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Apologies for Postwar Lionel

By Bill Laughlin

My first exposure to Lionel Trains would have been in the 1956-1958 timeframe, at my grandfather's house. My own first set didn't arrive under the tree, courtesy of Santa, until 1961. “Too late,” the Postwar Lionel purists would say. “You missed out on the Golden Era, 1946-1954, when the ‘best stuff' was being made. You were born too late.”

Maybe so, but “Late Postwar” was what I was first exposed to---it planted that all-important “bug,” which really never left. True enough, the Lionel Corporation started economizing in all sorts of ways from about 1955 to the closing of the Hillside doors in 1969. But there were plenty of exciting trains still being made in 1959, when I latched on to my first Lionel catalog. The 175 Rocket Launcher and some of the space & military trains seemed thrilling to a youngster of the “Atomic Age”.


You go to York , and see masses of average-to-excellent Postwar Lionel items for sale: the full range, from rusty O27 curves, all the way up to $2000-plus 773 Hudsons and $3000 brown cardboard shipping boxes. For people who “missed out” on the Postwar Era firsthand (which technically covers 1945-1969), what is the attraction? Why do “oldsters” obsess over this stuff?

This article is dedicated to “bridging the gap” of understanding between those of us who grew up with those classic trains, and those of you who wonder what the madness was--or still is--all about. After all, don't we have superior O (and S) gauge trains being made today? Aren't today's trains better-detailed, smoother-running, and capable of “doing it all” electronically? Do you really miss the day when your 220 Santa Fe diesel derailed every time backing through a high-dollar 1122 Lionel O27 switch?

Further, would you really rather be listening to the ballgame in your car on a 1956 tube-type vibrator-powered car radio? Prefer to hear your favorite tune from a 45-RPM vinyl disc instead of a piece of digital memory on an I-Pod? Rather watch the Discovery Channel on a black & white Philco TV, instead of your “color” HDTV Sony?

Well, collectively, no. So why then the persistent background siren-song “call” of the Postwar “wild”? I'm convinced that it is the memories those trains evoke. Wait a minute, you younger readers; don't tune me out just yet. (Someday you'll be in this same place, recalling those “golden days of yesteryear” when your MTH “ Yellowstone ” or Lionel “Acela” was the cool thing)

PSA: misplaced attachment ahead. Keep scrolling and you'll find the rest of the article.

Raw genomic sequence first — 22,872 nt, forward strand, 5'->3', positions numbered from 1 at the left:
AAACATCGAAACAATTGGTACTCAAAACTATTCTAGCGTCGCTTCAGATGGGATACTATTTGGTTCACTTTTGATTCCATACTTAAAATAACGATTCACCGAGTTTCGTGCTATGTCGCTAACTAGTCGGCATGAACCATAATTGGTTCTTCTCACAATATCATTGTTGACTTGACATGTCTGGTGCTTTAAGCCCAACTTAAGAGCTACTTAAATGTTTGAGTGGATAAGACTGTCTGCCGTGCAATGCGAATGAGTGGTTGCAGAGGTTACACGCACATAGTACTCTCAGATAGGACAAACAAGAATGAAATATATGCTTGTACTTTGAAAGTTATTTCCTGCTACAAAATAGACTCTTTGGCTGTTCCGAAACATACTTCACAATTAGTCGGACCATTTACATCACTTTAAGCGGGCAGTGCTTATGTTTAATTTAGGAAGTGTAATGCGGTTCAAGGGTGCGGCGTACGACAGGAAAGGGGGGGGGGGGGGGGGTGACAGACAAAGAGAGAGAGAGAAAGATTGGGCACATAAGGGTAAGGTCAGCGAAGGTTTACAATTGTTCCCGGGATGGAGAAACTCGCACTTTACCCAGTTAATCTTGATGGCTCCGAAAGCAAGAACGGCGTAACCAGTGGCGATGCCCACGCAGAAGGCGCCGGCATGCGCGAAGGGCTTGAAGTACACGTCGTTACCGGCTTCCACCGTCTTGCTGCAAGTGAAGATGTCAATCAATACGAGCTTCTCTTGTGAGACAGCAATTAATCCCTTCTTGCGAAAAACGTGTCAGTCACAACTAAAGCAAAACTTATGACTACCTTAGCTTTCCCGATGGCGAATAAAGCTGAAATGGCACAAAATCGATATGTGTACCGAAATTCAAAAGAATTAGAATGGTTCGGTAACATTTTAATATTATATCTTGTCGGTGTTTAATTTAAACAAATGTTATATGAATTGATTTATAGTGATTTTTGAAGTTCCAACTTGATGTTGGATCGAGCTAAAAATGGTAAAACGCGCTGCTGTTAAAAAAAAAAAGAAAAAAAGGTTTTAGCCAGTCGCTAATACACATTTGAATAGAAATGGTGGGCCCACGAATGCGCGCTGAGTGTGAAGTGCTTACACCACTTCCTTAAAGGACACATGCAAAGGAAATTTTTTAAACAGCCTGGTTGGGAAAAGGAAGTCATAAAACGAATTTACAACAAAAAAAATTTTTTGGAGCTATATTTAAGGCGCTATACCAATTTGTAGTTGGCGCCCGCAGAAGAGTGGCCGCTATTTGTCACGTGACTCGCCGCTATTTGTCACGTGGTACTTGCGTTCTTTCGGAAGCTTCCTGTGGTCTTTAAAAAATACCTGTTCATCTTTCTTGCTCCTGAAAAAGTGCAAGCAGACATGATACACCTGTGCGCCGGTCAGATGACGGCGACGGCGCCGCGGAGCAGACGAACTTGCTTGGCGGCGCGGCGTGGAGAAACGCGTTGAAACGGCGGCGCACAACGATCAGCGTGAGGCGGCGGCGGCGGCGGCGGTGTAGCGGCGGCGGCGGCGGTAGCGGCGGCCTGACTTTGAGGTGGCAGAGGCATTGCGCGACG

Try to imagine a time when THE toy to have in your living room or basement was “an electric train.” It didn't matter if it was a Sears “Allstate” (Marx) set or a Lionel Santa Fe F3 “Super Chief.” It was a train set!!! Other than the fiercely-competitive, market-glutted scene we have today, in which all manner of trains are available, the greatest era of toy train production was arguably the postwar period. (Standard-gauge collectors may disagree) Lionel (and Gilbert) really had their acts together.


In 1948 alone, two of Lionel's most enduring icons were introduced: the F3 diesel and the ZW transformer.


You look back at that catalog, and it was almost like “no big deal.” Neither was excessively prominent; the Lionel Catalog was full of exciting trains! Mr. Cowen's reluctance to produce and promote diesel models aside, no one at the Lionel Corp. could have imagined what a long-term impact those F3's would have; nor that state-of-the-art transformers 60 years later would still look the same!

The original 773 Hudson was a little different story. Introduced in 1950, it was expensive and only cataloged that one year. Why would a near-scale model of the New York Central's classic steamer become so iconic, and lead to so many imitations? It was a high-end model, something to dream about owning, and it was larger, closer-to-scale than the smaller Hudsons, Berkshires and other steam engines that most of our parents could afford. With a limited supply, it naturally became a goal for “grown-up boys” to pursue, and so the legend persists.

Beyond the “intangibles” already alluded to, Postwar Lionel engines and equipment have a certain “soul.” They represent the pinnacle of American industrial mass-design and manufacturing effort when the U.S. was at its zenith in those capabilities. The clunky, hefty “feel”, the ozone produced when running, the characteristic motor noise, the simple elegance…say it best.

Was Lionel guilty of excess when it claimed that owning one of their trains created a new lifestyle, or bonded families, or promoted all sorts of better habits? Probably. Is it possible to ignore, or take entirely for granted, those postwar “roots” that “Modern-Era” trains originate from? Not if you want to be honest about the overall picture.

A person may not wish to collect postwar trains, but it would not be unwise to respect their heritage, and learn about them…

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